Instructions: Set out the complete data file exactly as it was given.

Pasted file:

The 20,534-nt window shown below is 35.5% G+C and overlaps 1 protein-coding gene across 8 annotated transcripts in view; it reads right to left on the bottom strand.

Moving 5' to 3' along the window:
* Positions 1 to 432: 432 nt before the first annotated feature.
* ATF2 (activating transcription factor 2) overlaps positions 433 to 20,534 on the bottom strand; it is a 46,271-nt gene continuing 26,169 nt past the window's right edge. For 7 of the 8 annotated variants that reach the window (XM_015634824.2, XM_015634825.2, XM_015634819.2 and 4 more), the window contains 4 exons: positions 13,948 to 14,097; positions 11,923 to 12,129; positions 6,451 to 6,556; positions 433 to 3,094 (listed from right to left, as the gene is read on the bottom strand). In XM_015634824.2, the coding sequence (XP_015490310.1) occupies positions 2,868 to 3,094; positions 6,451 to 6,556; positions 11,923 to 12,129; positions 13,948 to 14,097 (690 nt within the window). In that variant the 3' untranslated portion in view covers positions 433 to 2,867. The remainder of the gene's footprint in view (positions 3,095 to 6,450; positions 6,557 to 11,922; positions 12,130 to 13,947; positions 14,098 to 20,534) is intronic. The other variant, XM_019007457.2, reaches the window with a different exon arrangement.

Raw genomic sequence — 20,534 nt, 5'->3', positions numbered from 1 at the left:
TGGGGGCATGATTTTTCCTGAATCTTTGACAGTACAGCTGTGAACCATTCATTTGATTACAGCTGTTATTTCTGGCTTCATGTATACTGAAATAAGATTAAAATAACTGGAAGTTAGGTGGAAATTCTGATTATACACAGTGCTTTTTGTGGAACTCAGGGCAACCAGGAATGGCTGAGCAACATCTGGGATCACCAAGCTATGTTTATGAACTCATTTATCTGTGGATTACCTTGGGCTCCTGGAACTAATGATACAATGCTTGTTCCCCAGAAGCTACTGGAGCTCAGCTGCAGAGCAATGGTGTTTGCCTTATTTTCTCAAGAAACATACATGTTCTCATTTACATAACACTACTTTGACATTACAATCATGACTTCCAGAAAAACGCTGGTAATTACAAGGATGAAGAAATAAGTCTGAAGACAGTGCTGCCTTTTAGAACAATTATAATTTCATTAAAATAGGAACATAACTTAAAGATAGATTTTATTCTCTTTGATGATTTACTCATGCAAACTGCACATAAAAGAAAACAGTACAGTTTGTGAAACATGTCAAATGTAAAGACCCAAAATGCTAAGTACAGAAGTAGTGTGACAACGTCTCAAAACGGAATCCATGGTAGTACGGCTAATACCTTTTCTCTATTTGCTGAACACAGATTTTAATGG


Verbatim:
The 20,534-nt window shown below is 35.5% G+C and overlaps 1 protein-coding gene across 8 annotated transcripts in view; it reads right to left on the bottom strand.

Moving 5' to 3' along the window:
* Positions 1 to 432: 432 nt before the first annotated feature.
* ATF2 (activating transcription factor 2) overlaps positions 433 to 20,534 on the bottom strand; it is a 46,271-nt gene continuing 26,169 nt past the window's right edge. For 7 of the 8 annotated variants that reach the window (XM_015634824.2, XM_015634825.2, XM_015634819.2 and 4 more), the window contains 4 exons: positions 13,948 to 14,097; positions 11,923 to 12,129; positions 6,451 to 6,556; positions 433 to 3,094 (listed from right to left, as the gene is read on the bottom strand). In XM_015634824.2, the coding sequence (XP_015490310.1) occupies positions 2,868 to 3,094; positions 6,451 to 6,556; positions 11,923 to 12,129; positions 13,948 to 14,097 (690 nt within the window). In that variant the 3' untranslated portion in view covers positions 433 to 2,867. The remainder of the gene's footprint in view (positions 3,095 to 6,450; positions 6,557 to 11,922; positions 12,130 to 13,947; positions 14,098 to 20,534) is intronic. The other variant, XM_019007457.2, reaches the window with a different exon arrangement.

Raw genomic sequence — 20,534 nt, 5'->3', positions numbered from 1 at the left:
TGGGGGCATGATTTTTCCTGAATCTTTGACAGTACAGCTGTGAACCATTCATTTGATTACAGCTGTTATTTCTGGCTTCATGTATACTGAAATAAGATTAAAATAACTGGAAGTTAGGTGGAAATTCTGATTATACACAGTGCTTTTTGTGGAACTCAGGGCAACCAGGAATGGCTGAGCAACATCTGGGATCACCAAGCTATGTTTATGAACTCATTTATCTGTGGATTACCTTGGGCTCCTGGAACTAATGATACAATGCTTGTTCCCCAGAAGCTACTGGAGCTCAGCTGCAGAGCAATGGTGTTTGCCTTATTTTCTCAAGAAACATACATGTTCTCATTTACATAACACTACTTTGACATTACAATCATGACTTCCAGAAAAACGCTGGTAATTACAAGGATGAAGAAATAAGTCTGAAGACAGTGCTGCCTTTTAGAACAATTATAATTTCATTAAAATAGGAACATAACTTAAAGATAGATTTTATTCTCTTTGATGATTTACTCATGCAAACTGCACATAAAAGAAAACAGTACAGTTTGTGAAACATGTCAAATGTAAAGACCCAAAATGCTAAGTACAGAAGTAGTGTGACAACGTCTCAAAACGGAATCCATGGTAGTACGGCTAATACCTTTTCTCTATTTGCTGAACACAGATTTTAATGG